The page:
António Telo, Os Açores e o Controlo do Atlântico (1898/1948) (Porto: Edições Asa, 1993); andGoogle Scholar
  4. au2b.
    Luís Rodrigues, No Coração do Atlântico. Os Estados Unidos e os Açores (1939–1948) (Lisboa: Edições Prefácio, 2005).Google Scholar
  5. 3.
    Melvyn Leffler, A Preponderance of Power. National Security, the Truman Administration, and the Cold War (Stanford, CA: Stanford University Press, 1992), 59; andGoogle Scholar
  6. 3a.
    Nuno Teixeira, ‘From Neutrality to Alignment: Portugal in the Foundation of the Atlantic Pact’, Luso-Brazilian Review 29 (1992): 113–27.Google Scholar
  7. 4.
    Luís Rodrigues, No Coração do Atlântico.Google Scholar
  8. 5.
    ‘A Report to the President by the National Security Council’, November 25, 1947. Harry Truman Presidential Library (HTPL) — Personal Secretary File, Subject File, Box 176. During the 1940s, US presence in the Azores was regulated by three bilateral agreements signed in 1944, 1946 and 1948. See Luís Rodrigues, No Coração do Atlântico.Google Scholar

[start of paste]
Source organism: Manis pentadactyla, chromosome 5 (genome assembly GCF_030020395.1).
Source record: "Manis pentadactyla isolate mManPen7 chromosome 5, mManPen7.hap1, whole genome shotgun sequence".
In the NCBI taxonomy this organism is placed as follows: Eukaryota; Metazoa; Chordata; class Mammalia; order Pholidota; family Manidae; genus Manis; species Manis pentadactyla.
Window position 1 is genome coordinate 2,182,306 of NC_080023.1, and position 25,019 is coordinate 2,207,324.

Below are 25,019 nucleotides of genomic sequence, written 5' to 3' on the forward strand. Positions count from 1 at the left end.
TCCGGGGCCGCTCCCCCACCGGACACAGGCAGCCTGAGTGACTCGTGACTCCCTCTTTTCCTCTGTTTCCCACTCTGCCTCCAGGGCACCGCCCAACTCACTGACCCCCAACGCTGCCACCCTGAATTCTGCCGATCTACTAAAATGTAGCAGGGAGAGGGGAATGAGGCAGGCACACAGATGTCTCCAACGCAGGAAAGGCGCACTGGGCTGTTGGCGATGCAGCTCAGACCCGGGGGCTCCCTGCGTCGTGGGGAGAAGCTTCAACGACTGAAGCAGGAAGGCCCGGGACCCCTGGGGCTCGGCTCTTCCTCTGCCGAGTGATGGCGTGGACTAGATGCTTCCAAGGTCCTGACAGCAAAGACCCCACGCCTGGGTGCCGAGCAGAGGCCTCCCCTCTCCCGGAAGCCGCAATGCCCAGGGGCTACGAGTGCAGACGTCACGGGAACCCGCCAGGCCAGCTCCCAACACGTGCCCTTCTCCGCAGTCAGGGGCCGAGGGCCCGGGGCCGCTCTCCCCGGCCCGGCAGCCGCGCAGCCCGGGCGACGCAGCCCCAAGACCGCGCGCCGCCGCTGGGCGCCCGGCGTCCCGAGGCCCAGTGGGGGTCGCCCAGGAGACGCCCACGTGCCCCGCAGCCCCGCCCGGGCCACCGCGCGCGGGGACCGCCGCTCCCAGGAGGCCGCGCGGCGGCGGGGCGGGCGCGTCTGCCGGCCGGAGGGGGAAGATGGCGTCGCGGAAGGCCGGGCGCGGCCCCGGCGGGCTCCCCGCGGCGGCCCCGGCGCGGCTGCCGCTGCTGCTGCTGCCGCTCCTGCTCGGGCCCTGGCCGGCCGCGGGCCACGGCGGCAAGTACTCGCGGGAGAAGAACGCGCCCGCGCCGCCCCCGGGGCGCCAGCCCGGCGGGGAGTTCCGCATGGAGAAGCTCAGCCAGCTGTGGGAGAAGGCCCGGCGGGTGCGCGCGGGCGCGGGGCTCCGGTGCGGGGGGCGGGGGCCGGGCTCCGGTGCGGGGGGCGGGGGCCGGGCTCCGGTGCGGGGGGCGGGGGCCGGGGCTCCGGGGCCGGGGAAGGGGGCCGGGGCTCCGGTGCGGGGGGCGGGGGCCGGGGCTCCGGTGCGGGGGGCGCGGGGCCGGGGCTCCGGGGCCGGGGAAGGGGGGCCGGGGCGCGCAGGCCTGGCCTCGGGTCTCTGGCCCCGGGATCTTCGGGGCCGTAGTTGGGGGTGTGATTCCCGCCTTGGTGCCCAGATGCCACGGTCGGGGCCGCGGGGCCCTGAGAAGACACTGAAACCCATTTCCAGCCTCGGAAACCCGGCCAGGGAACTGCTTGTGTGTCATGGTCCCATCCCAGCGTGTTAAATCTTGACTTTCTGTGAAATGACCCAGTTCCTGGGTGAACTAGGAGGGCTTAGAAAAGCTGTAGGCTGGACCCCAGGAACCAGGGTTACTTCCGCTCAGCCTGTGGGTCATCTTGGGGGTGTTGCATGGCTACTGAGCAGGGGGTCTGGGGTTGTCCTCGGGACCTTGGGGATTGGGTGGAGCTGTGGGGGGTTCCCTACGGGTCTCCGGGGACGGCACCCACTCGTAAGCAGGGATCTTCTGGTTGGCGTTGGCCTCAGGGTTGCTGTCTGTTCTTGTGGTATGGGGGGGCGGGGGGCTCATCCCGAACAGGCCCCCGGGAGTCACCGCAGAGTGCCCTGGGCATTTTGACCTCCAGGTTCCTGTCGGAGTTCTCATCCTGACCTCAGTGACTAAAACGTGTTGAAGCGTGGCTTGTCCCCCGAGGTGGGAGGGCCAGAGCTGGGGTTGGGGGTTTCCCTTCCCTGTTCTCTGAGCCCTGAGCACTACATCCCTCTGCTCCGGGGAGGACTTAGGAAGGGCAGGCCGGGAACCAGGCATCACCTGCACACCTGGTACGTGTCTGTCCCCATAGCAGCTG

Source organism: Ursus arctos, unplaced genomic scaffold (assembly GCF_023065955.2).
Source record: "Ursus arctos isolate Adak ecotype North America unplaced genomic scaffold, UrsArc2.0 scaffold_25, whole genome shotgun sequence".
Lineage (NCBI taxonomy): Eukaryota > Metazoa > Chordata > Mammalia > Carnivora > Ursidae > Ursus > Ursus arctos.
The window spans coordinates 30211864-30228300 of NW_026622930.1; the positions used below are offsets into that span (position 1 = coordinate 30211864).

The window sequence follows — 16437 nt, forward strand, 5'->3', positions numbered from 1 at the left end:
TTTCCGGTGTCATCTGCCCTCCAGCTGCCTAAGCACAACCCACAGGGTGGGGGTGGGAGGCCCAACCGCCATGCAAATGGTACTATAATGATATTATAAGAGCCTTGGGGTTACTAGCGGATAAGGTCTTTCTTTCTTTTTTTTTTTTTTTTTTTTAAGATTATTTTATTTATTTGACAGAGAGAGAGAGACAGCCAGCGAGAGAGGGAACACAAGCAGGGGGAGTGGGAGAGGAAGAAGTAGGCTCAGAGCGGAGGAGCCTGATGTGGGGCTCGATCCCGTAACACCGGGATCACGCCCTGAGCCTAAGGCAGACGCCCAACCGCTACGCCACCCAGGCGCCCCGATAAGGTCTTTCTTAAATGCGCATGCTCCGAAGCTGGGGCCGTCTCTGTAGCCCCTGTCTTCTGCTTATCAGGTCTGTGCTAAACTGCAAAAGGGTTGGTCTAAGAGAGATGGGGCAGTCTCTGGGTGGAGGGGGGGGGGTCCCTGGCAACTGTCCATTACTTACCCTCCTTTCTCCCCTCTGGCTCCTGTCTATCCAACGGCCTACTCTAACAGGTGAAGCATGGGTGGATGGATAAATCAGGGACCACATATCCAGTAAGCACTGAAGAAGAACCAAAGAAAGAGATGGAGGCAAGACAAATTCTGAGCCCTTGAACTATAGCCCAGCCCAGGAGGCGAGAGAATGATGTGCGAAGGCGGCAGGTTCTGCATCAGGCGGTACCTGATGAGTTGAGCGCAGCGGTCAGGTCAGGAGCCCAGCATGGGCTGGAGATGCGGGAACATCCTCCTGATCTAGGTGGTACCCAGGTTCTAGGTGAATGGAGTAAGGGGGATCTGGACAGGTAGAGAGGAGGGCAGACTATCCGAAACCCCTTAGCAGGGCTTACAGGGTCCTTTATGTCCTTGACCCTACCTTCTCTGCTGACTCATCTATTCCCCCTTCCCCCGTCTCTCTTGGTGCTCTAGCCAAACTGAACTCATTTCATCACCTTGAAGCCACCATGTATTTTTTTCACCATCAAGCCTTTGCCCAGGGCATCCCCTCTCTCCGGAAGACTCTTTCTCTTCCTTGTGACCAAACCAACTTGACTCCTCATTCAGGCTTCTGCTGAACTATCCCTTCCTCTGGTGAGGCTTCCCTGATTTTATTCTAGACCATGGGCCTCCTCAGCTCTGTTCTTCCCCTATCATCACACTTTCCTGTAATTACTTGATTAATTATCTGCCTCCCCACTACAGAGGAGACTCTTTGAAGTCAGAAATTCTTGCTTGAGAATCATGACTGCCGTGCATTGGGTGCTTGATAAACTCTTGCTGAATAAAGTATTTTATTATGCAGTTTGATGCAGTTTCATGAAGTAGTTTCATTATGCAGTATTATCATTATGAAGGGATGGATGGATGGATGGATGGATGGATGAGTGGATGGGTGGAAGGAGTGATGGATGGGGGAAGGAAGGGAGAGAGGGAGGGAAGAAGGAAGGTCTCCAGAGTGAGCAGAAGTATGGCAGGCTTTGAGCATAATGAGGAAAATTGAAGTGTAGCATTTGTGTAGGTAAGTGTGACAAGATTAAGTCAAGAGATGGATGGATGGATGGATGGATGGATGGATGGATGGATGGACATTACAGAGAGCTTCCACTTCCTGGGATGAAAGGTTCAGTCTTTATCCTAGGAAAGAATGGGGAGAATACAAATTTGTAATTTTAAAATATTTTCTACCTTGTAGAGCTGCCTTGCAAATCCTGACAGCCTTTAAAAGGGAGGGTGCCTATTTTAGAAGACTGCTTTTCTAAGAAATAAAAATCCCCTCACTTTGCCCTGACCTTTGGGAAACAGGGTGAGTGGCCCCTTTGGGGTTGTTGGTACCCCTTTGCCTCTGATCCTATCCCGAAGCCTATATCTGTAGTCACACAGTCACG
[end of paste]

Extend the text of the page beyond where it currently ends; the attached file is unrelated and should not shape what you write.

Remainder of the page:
9. 6.
    Geir Lundestad, The United States and Western Europe since 1945 (Oxford: Oxford University Press, 2005), 31.Google Scholar
  10. 7.
    Nuno Teixeira, ‘Between Africa and Europe: Portuguese Foreign Policy’, in Contemporary Portugal. Politics, Society and Culture (New York: SSM-Columbia University Press, 2011), 95–130.Google Scholar
  11. 8.
    António Telo, Portugal e a Nato: O reencontro da tradição Atlântica (Lisboa: Edições Cosmos, 1996), 1.Google Scholar
  12. 9.
    Daniel Marcos, ‘Uma Aliança Circunstancial: Portugal e os Estados Unidos nos Anos 1950’ (PhD diss., ISCTE-University Institute of Lisbon, 2011), 39–61.Google Scholar
  13. 10.
    ‘Washington Paper’, September 9, 1948. Foreign Relations of the United States (FRUS), 1948, III: 240–41.Google Scholar
  14. 11.
    Lawrence Kaplan, NATO 1948. The Birth of the Transatlantic Alliance (New York: Rowman & Littlefield, 2007), 172–77.Google Scholar
  15. 12.